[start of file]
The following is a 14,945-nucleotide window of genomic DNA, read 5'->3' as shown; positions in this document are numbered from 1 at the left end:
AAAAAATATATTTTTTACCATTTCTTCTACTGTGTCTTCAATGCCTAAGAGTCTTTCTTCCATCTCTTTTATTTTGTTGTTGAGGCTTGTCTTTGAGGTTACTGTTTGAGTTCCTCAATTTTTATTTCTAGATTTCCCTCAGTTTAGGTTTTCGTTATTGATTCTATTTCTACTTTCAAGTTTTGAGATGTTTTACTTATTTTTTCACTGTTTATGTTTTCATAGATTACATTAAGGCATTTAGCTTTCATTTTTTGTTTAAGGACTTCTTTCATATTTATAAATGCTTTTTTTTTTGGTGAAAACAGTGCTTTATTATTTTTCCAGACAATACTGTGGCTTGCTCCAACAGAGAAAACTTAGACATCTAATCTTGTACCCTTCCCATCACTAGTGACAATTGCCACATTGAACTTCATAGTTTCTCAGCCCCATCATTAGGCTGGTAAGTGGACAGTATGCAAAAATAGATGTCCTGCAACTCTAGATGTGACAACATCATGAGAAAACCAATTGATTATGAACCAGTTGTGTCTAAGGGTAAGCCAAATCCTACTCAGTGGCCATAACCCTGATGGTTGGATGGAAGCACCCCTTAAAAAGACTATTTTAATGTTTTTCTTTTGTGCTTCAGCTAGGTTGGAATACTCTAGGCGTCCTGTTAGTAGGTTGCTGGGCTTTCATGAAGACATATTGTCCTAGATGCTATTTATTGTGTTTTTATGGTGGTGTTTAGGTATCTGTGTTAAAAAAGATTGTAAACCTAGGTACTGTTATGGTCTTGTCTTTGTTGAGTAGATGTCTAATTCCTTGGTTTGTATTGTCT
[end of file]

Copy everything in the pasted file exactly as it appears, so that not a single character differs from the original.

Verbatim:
The following is a 14,945-nucleotide window of genomic DNA, read 5'->3' as shown; positions in this document are numbered from 1 at the left end:
AAAAAATATATTTTTTACCATTTCTTCTACTGTGTCTTCAATGCCTAAGAGTCTTTCTTCCATCTCTTTTATTTTGTTGTTGAGGCTTGTCTTTGAGGTTACTGTTTGAGTTCCTCAATTTTTATTTCTAGATTTCCCTCAGTTTAGGTTTTCGTTATTGATTCTATTTCTACTTTCAAGTTTTGAGATGTTTTACTTATTTTTTCACTGTTTATGTTTTCATAGATTACATTAAGGCATTTAGCTTTCATTTTTTGTTTAAGGACTTCTTTCATATTTATAAATGCTTTTTTTTTTGGTGAAAACAGTGCTTTATTATTTTTCCAGACAATACTGTGGCTTGCTCCAACAGAGAAAACTTAGACATCTAATCTTGTACCCTTCCCATCACTAGTGACAATTGCCACATTGAACTTCATAGTTTCTCAGCCCCATCATTAGGCTGGTAAGTGGACAGTATGCAAAAATAGATGTCCTGCAACTCTAGATGTGACAACATCATGAGAAAACCAATTGATTATGAACCAGTTGTGTCTAAGGGTAAGCCAAATCCTACTCAGTGGCCATAACCCTGATGGTTGGATGGAAGCACCCCTTAAAAAGACTATTTTAATGTTTTTCTTTTGTGCTTCAGCTAGGTTGGAATACTCTAGGCGTCCTGTTAGTAGGTTGCTGGGCTTTCATGAAGACATATTGTCCTAGATGCTATTTATTGTGTTTTTATGGTGGTGTTTAGGTATCTGTGTTAAAAAAGATTGTAAACCTAGGTACTGTTATGGTCTTGTCTTTGTTGAGTAGATGTCTAATTCCTTGGTTTGTATTGTCT